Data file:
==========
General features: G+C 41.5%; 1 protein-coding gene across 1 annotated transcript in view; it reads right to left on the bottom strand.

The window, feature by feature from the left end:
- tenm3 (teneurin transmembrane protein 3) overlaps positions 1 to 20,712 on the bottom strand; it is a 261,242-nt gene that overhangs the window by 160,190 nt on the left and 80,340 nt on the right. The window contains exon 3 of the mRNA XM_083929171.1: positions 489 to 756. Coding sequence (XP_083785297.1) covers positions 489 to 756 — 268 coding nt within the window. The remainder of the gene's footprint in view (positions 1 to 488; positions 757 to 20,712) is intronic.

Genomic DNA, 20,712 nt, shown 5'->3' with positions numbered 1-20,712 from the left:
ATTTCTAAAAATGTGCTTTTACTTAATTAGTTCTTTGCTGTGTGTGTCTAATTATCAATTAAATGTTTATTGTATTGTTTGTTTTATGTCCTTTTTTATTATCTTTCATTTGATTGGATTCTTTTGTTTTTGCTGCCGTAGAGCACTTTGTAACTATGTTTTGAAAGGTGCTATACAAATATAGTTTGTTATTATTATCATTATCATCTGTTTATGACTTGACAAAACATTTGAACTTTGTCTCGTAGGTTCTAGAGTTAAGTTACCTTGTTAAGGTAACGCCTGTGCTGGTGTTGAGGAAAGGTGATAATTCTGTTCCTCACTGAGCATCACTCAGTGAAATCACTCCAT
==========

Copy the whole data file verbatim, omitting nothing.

General features: G+C 41.5%; 1 protein-coding gene across 1 annotated transcript in view; it reads right to left on the bottom strand.

The window, feature by feature from the left end:
- tenm3 (teneurin transmembrane protein 3) overlaps positions 1 to 20,712 on the bottom strand; it is a 261,242-nt gene that overhangs the window by 160,190 nt on the left and 80,340 nt on the right. The window contains exon 3 of the mRNA XM_083929171.1: positions 489 to 756. Coding sequence (XP_083785297.1) covers positions 489 to 756 — 268 coding nt within the window. The remainder of the gene's footprint in view (positions 1 to 488; positions 757 to 20,712) is intronic.

Genomic DNA, 20,712 nt, shown 5'->3' with positions numbered 1-20,712 from the left:
ATTTCTAAAAATGTGCTTTTACTTAATTAGTTCTTTGCTGTGTGTGTCTAATTATCAATTAAATGTTTATTGTATTGTTTGTTTTATGTCCTTTTTTATTATCTTTCATTTGATTGGATTCTTTTGTTTTTGCTGCCGTAGAGCACTTTGTAACTATGTTTTGAAAGGTGCTATACAAATATAGTTTGTTATTATTATCATTATCATCTGTTTATGACTTGACAAAACATTTGAACTTTGTCTCGTAGGTTCTAGAGTTAAGTTACCTTGTTAAGGTAACGCCTGTGCTGGTGTTGAGGAAAGGTGATAATTCTGTTCCTCACTGAGCATCACTCAGTGAAATCACTCCAT